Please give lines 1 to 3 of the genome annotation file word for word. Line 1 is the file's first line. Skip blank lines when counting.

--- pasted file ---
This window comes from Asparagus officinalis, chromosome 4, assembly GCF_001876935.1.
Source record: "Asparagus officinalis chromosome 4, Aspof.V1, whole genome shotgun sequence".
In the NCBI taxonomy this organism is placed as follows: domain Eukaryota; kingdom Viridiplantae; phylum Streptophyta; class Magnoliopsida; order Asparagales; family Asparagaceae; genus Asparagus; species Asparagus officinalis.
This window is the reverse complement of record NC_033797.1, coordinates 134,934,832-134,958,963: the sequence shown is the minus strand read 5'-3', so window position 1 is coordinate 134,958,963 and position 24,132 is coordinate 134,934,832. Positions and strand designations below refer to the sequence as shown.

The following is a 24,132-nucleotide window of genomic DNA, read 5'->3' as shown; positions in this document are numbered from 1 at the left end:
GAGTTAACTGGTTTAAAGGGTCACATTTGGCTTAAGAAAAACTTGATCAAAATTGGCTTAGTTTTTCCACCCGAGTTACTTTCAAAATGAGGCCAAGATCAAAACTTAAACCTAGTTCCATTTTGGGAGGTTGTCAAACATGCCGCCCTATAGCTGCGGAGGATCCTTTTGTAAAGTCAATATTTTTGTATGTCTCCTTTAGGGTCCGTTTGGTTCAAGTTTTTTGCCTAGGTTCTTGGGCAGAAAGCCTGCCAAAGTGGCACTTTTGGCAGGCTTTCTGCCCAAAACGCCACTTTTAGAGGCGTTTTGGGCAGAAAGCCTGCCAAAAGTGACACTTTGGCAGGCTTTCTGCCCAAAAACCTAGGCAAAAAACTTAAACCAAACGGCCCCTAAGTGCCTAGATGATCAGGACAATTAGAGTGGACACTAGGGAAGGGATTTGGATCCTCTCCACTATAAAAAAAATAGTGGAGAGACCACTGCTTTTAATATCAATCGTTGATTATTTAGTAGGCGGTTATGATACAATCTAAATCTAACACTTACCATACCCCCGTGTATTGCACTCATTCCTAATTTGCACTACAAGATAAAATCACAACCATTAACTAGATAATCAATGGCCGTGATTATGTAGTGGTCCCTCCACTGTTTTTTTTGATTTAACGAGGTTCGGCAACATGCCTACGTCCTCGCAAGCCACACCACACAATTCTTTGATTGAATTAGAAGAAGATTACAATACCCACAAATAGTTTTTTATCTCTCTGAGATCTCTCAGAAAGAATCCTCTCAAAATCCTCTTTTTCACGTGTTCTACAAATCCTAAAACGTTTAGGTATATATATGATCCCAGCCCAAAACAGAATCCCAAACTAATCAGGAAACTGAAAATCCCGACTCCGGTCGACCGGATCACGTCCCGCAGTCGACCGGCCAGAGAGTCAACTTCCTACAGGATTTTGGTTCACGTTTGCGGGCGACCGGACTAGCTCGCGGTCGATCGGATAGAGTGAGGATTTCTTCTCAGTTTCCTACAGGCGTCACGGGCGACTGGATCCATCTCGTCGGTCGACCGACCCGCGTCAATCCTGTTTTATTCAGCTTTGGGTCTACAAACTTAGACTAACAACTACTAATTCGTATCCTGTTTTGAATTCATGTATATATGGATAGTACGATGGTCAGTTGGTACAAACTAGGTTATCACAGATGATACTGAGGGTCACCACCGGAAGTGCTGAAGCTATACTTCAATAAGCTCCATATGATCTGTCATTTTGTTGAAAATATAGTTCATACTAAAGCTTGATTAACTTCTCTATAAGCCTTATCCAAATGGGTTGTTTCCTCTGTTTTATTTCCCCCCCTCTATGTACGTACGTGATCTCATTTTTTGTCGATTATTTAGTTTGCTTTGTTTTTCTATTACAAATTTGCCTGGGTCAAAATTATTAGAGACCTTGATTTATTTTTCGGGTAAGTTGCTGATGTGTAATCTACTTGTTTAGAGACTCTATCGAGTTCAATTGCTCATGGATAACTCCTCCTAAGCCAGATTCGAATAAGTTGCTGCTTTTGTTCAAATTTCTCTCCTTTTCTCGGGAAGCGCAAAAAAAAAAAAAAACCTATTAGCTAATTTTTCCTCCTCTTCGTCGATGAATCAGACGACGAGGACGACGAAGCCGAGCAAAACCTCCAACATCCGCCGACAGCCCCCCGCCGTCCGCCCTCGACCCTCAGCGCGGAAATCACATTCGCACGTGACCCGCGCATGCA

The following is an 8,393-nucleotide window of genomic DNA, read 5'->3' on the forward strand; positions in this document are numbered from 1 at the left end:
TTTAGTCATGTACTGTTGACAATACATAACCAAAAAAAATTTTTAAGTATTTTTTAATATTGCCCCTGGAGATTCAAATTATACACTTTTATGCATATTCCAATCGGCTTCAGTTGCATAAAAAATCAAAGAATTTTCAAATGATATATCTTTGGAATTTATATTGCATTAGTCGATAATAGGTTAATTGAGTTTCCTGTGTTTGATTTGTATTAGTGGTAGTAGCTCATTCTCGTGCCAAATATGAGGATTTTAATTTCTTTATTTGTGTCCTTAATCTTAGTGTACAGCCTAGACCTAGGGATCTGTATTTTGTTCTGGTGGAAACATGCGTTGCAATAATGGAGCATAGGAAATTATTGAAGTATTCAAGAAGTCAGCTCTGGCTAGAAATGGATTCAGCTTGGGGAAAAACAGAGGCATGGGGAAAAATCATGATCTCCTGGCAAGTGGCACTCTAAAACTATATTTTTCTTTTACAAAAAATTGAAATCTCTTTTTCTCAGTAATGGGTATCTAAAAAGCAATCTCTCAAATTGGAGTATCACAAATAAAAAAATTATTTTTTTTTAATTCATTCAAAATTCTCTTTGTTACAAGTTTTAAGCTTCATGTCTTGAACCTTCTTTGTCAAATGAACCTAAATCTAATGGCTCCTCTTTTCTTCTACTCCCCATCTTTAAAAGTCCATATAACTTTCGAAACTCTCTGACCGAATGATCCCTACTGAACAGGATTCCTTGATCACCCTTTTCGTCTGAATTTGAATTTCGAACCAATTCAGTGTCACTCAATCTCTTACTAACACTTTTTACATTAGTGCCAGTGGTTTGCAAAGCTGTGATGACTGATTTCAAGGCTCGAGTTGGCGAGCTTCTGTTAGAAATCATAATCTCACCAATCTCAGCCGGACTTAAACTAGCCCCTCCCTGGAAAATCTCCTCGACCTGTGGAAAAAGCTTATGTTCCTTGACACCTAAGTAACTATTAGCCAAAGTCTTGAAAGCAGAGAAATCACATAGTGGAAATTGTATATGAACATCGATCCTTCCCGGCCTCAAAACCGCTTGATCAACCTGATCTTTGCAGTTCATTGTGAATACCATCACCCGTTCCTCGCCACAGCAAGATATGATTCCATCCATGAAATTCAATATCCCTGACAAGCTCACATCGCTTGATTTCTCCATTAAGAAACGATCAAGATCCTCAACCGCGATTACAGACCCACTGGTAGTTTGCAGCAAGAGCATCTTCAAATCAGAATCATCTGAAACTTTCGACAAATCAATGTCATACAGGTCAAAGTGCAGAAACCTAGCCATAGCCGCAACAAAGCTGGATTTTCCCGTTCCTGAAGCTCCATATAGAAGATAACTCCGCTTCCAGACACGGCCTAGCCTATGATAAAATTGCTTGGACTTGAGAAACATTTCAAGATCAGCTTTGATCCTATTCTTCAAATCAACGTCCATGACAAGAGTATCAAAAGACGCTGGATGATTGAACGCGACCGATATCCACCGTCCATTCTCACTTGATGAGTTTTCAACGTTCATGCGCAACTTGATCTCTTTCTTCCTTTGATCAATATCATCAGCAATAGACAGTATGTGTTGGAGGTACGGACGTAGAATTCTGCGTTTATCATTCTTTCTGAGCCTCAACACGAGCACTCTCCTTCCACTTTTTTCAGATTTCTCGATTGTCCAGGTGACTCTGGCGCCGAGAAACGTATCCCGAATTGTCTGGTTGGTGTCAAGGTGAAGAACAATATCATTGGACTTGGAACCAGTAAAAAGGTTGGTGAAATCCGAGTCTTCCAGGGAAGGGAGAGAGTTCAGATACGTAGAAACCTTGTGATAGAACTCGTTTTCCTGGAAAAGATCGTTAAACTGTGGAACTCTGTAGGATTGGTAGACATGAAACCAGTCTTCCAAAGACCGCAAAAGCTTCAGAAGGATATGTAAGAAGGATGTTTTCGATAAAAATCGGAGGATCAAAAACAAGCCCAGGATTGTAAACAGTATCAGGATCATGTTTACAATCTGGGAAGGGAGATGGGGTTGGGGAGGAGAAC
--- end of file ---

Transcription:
This window comes from Asparagus officinalis, chromosome 4, assembly GCF_001876935.1.
Source record: "Asparagus officinalis chromosome 4, Aspof.V1, whole genome shotgun sequence".
In the NCBI taxonomy this organism is placed as follows: domain Eukaryota; kingdom Viridiplantae; phylum Streptophyta; class Magnoliopsida; order Asparagales; family Asparagaceae; genus Asparagus; species Asparagus officinalis.